Abstract art, throughout history, has undergone a significant evolution. The style, which is characterized by non-representational forms, has undergone a number of transformations over the centuries, each one reflecting the cultural and societal influences of its time. In this blog post, we will take a closer look at the evolution of abstract art throughout history, highlighting key movements and artists who have contributed to its development.
The earliest forms of abstract art can be traced back to the late 19th century. The Post-Impressionist movement, which emerged in the 1880s, marked the beginning of the abstraction of art. Artists such as Paul Cezanne and Vincent Van Gogh began to experiment with form, color, and composition, paving the way for the development of abstract art.
Paul Cezanne - The Card Players
Van Gogh - Starry Night
In the early 20th century, artists began to push the boundaries of representation even further. The Cubist movement, led by artists such as Pablo Picasso and Georges Braque, was a major contributor to the evolution of abstract art. Cubism, which broke down objects into geometric shapes, was a significant step towards abstraction. This movement was a catalyst for other styles of abstraction, such as Futurism and Surrealism.
Pablo Picasso - Girl with a Mandolin
Georges Braque - Still Life with Metronome
The period between the two World Wars saw the emergence of several new styles of abstract art. The Surrealist movement, led by Salvador Dali, was heavily influenced by the subconscious mind and dreams. The Futurist movement, led by artists such as Umberto Boccioni and Gino Severini, was heavily influenced by technology and the modern world. These movements were a significant departure from traditional art forms and marked a new era of abstract art.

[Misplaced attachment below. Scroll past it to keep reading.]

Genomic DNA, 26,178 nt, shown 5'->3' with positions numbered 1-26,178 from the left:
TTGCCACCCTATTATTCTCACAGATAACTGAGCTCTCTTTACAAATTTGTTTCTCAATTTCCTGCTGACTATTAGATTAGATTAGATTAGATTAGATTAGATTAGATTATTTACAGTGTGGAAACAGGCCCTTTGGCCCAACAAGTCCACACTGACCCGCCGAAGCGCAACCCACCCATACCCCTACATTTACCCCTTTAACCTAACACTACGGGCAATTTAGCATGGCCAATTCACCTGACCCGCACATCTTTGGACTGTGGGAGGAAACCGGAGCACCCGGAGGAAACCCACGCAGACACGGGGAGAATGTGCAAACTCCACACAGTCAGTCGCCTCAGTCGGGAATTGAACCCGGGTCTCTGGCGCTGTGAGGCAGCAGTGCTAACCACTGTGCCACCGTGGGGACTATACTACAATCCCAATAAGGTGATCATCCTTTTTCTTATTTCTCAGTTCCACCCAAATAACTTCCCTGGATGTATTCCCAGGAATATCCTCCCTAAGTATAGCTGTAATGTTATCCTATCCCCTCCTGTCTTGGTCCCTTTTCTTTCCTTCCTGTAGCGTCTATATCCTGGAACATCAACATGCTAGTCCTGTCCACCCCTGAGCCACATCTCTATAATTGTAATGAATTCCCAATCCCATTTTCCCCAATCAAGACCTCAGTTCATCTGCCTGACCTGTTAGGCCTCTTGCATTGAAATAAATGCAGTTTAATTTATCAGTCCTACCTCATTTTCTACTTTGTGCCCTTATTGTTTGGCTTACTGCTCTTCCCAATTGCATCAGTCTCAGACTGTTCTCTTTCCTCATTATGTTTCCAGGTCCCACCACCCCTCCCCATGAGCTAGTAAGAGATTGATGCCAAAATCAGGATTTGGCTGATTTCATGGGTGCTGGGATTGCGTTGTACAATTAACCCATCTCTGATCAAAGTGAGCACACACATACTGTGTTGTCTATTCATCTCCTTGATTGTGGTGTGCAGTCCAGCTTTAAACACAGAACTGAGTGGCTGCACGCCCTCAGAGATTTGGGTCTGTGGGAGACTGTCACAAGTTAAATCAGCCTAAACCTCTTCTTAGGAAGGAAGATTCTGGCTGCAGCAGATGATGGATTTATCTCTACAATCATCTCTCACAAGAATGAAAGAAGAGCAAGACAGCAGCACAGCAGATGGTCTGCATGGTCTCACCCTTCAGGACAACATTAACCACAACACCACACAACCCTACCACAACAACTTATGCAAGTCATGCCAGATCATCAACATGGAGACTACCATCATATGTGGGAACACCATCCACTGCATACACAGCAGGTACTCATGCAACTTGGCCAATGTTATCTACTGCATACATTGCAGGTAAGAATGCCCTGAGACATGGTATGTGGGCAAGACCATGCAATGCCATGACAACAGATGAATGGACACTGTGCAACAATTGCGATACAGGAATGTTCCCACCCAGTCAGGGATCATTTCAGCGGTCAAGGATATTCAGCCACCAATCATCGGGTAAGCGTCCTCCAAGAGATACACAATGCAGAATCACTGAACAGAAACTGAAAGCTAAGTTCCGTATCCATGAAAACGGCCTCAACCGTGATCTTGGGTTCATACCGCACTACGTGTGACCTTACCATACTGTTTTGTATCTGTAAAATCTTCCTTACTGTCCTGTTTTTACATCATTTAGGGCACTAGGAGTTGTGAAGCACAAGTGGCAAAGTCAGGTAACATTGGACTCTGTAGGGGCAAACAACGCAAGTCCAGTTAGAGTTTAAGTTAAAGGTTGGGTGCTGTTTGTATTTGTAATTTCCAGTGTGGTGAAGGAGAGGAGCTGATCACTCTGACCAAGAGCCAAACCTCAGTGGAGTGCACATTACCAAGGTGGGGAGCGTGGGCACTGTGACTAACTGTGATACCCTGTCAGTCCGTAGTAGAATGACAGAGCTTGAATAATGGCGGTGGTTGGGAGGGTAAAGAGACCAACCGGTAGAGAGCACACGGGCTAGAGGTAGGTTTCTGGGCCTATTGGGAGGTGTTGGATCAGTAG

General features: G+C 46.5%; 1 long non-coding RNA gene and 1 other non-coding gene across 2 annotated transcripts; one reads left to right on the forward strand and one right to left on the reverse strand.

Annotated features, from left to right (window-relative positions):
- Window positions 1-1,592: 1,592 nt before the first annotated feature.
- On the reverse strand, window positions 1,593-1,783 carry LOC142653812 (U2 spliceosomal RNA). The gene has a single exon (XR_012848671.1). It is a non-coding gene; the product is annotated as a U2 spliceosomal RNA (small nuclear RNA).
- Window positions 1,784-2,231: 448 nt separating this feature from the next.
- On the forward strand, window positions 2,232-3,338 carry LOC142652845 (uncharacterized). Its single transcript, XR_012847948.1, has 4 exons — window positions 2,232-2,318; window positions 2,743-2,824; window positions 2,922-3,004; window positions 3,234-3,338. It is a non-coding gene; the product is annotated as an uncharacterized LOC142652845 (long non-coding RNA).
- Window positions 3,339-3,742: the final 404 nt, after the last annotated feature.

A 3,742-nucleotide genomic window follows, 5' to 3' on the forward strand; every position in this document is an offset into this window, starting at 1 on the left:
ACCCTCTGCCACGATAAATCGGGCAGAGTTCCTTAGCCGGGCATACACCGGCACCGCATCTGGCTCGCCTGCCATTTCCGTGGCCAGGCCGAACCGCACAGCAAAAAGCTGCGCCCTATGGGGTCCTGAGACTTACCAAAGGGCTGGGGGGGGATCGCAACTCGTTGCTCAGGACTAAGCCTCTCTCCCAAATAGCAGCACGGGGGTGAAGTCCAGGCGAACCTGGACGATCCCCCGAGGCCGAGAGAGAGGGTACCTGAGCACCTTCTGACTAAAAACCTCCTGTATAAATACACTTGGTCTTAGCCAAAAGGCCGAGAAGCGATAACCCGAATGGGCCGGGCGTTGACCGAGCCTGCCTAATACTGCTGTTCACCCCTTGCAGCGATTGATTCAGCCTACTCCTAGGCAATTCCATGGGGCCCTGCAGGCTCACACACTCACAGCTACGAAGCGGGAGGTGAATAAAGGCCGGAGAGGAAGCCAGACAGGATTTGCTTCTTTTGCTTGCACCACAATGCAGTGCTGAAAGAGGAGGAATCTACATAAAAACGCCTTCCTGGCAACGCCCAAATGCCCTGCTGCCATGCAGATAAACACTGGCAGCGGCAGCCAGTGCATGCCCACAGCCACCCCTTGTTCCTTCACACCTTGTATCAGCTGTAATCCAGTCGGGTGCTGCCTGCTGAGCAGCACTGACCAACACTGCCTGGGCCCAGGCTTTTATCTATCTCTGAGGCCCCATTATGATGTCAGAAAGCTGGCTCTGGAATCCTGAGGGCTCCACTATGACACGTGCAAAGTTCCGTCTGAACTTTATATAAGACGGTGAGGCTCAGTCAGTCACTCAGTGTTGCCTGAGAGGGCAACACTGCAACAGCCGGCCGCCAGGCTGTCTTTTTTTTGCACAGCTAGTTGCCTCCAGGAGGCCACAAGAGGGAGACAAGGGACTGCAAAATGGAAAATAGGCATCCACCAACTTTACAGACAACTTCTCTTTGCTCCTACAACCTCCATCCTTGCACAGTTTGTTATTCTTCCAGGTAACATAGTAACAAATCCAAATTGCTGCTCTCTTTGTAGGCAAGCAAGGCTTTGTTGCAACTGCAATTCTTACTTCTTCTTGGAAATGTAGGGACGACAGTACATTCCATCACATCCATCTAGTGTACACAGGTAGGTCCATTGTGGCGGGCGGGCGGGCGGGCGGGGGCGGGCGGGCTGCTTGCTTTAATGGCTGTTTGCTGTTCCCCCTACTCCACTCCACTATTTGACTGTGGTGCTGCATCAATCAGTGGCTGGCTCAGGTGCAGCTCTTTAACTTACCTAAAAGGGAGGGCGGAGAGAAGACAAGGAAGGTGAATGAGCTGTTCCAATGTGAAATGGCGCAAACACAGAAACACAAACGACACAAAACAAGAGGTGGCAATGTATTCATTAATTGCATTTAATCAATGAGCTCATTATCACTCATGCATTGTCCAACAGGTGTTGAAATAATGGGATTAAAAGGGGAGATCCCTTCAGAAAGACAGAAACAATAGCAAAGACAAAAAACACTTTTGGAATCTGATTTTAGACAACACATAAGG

In the post-World War II era, abstract art continued to evolve and diversify. The Abstract Expressionist movement, which emerged in the 1940s and 1950s, was characterized by large-scale canvases and gestural brushstrokes. Artists such as Jackson Pollock, Mark Rothko, and Willem de Kooning were some of the key figures of this movement. This movement, also known as the New York School, was heavily influenced by the political and social climate of the time.
In the 1960s and 1970s, the focus of abstract art shifted towards minimalism. Minimalism, characterized by simple geometric shapes and limited color palettes, was a reaction to the gestural and emotional nature of Abstract Expressionism. Artists such as Donald Judd, Agnes Martin, and Dan Flavin were some of the key figures of this movement.
In the 1980s and 1990s, abstract art saw a resurgence in popularity. The Neo-Expressionist movement, which emerged in the 1980s, was characterized by a return to gestural brushstrokes and the use of bright colors. Artists such as Julian Schnabel, David Salle, and Jean-Michel Basquiat were some of the key figures of this movement.
Today, abstract art continues to evolve and diversify. With the advent of digital technology and the internet, artists have been able to explore new forms of abstraction, such as digital and video art. Abstract art, throughout history, has undergone a significant evolution, reflecting the cultural and societal influences of its time.
In conclusion, the evolution of abstract art throughout history has been a fascinating journey. From the Post-Impressionist movement of the late 19th century, to the emergence of new styles such as Cubism, Surrealism, Futurism, Abstract Expressionism, Minimalism, Neo-Expressionism, and the digital art, abstract art has undergone a significant transformation. Each movement has marked a new era of abstract art and has contributed to its development.